Food has become an increasingly important issue facing public policy and consumer decisions. From climate change to deforestation and genetically-modified seeds to agricultural run-offs, we are all impacted by the basics—food and water.
That’s where Betty Fussell gets to the root of the problem—where our food comes from, how it got there and what does it really take to grow it. Her 50-year career of chronicling food has brought her to a new frontier in her latest acclaimed book, Raising Steaks: The Life and Times of American Beef, which was nominated for a James Beard Foundation Book Award and a finalist for literary food writing from the International Association of Culinary Professionals Cookbook Award.
Noted food author and eco-celebrity Michael Pollan calls Raising Steaks “A celebration and an elegy for a uniquely American Dream. Raising Steaks takes an unflinching look at the ethical and environmental implications of modern meat…yet leaves us with a powerful hankering for a thick T-bone grilled rare.”
Knowing what’s the beef about beef follows her natural path blazed in her book, The Story of Corn, which won the IACP’s Jane Grigson Award for Scholarship.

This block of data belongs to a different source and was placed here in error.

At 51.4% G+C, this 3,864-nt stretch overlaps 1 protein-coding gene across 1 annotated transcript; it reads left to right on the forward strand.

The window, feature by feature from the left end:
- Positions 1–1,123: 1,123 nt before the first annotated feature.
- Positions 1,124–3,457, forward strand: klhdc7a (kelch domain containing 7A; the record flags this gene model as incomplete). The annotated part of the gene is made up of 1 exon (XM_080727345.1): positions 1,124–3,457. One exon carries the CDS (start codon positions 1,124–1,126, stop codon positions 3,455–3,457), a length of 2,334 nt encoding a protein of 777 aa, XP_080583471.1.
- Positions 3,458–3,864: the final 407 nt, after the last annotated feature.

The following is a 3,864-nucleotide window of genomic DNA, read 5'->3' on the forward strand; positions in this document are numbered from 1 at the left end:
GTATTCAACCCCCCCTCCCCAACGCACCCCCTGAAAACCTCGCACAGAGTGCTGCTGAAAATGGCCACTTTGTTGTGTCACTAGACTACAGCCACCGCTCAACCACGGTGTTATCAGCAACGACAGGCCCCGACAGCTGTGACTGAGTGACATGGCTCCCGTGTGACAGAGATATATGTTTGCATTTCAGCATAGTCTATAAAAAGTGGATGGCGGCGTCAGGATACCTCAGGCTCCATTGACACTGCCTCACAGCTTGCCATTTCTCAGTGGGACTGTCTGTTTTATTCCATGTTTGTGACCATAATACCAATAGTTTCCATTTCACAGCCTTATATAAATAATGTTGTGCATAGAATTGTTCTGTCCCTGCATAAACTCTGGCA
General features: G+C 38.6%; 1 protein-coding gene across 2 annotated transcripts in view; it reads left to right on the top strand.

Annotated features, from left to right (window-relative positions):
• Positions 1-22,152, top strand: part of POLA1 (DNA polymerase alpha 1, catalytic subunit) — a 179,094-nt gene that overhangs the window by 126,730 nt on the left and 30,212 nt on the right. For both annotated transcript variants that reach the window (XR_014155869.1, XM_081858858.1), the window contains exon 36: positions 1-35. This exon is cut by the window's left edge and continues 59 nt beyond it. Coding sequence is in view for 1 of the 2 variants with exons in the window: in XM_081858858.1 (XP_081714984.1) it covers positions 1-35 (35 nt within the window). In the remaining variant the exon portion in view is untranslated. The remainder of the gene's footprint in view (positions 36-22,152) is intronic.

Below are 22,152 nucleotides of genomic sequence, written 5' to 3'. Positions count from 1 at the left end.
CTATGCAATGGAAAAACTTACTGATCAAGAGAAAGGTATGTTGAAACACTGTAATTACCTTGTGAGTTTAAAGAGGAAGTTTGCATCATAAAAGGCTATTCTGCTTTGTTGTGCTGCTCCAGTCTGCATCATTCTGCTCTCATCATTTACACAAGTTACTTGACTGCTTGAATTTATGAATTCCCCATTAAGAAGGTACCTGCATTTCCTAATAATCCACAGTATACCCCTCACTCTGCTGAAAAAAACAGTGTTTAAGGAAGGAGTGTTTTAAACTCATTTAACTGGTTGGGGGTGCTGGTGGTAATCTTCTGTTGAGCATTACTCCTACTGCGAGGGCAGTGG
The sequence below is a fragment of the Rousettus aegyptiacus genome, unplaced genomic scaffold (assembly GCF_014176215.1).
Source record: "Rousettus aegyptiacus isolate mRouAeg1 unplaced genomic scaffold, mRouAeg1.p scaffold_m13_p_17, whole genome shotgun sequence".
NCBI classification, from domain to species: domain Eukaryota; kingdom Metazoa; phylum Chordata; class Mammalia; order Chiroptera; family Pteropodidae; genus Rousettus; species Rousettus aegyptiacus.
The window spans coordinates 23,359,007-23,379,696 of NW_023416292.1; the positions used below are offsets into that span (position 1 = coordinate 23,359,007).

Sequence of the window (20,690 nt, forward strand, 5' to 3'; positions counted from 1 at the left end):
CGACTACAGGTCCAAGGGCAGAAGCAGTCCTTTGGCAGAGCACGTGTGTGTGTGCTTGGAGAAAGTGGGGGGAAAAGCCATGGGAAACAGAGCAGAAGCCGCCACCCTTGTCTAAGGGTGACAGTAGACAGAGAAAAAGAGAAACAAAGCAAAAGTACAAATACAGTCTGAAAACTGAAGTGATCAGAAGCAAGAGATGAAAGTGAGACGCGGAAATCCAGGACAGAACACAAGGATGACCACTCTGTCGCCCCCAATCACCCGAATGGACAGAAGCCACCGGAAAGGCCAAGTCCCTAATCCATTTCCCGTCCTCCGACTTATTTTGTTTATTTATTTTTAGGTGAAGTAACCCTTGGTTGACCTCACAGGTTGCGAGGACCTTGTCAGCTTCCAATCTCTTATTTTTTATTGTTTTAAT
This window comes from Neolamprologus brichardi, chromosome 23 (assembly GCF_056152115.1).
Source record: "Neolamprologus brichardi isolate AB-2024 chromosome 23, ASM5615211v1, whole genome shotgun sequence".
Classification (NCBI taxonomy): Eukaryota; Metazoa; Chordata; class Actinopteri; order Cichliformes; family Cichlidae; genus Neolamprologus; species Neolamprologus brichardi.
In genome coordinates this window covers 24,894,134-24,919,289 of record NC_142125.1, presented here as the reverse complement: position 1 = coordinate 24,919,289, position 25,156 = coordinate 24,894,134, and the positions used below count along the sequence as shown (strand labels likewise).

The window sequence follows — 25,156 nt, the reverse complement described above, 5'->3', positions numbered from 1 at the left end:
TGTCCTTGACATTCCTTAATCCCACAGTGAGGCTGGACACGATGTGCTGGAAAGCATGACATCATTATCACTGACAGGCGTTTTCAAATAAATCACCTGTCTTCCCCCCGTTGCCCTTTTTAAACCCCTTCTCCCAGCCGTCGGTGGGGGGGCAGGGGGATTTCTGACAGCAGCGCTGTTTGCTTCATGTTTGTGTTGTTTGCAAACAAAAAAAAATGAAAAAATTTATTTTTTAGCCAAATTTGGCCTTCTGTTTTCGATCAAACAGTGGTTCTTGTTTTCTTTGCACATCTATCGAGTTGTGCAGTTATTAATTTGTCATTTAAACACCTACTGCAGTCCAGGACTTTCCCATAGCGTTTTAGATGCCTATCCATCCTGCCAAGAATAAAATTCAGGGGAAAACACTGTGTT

Publisher’s Weekly says, “As food, fertility symbol, genetic marvel, and subject of ancient myths, corn is one of the food staples and a truly American food source. Fussell’s work is so absorbing and well-written.” Library Weekly says, “Anyone reading this book will never pass a cornfield again in quite the same way.”
A prolific historian and author, Fussell’s essays on food have appeared in The New York Times, Los Angeles Times, Holiday, Travel & Leisure, Connoisseur, Journal of Gastronomy, Wine and Food, Bon Appétit, Gourmet, Saveur, Redbook, Ladies Home Journal, and Metropolitan Home.
She is a recipient of the Silver Spoon Award from Food Arts Magazine for which she has long been a contributing expert. In 2007, she won a James Beard Foundation Award for Journalism for “American Prime,” in Saveur’s Steak Issue. In 2010, she was honored by the Culinary Historians of New York with the prized Amelia Award named for Amelia Simmons, author of the first cookbook written in America in 1796.
You can find Fussell in the most unusual places. Lecturing at the National Arts Club on the topic, “Steak as American Icon: Where Myth and History Collide,” a judge of bar-b-que at “Meatopia”—an anointed “Woodstock of Edible Animals,” conducting a food writing workshop—Word of Mouth—in Mexico, and heading a panel discussion for the American Grassfed Association’s annual conference.
She has lectured at museums, universities, cooking schools, food & wine associations, state fairs, corn festivals and steak workshops all over the country in such disparate locales as the Natural History Museum of the Smithsonian, Cornell University, the Metropolitan Museum of Art, Princeton University Art Museum, the New York Historical Society, the French Culinary Institute, the Culinary Institute of America and Dartmouth College.
A native of Southern California, Fussell received her PhD at Rutgers University and has taught at Columbia University. She now resides in Montecito, CA.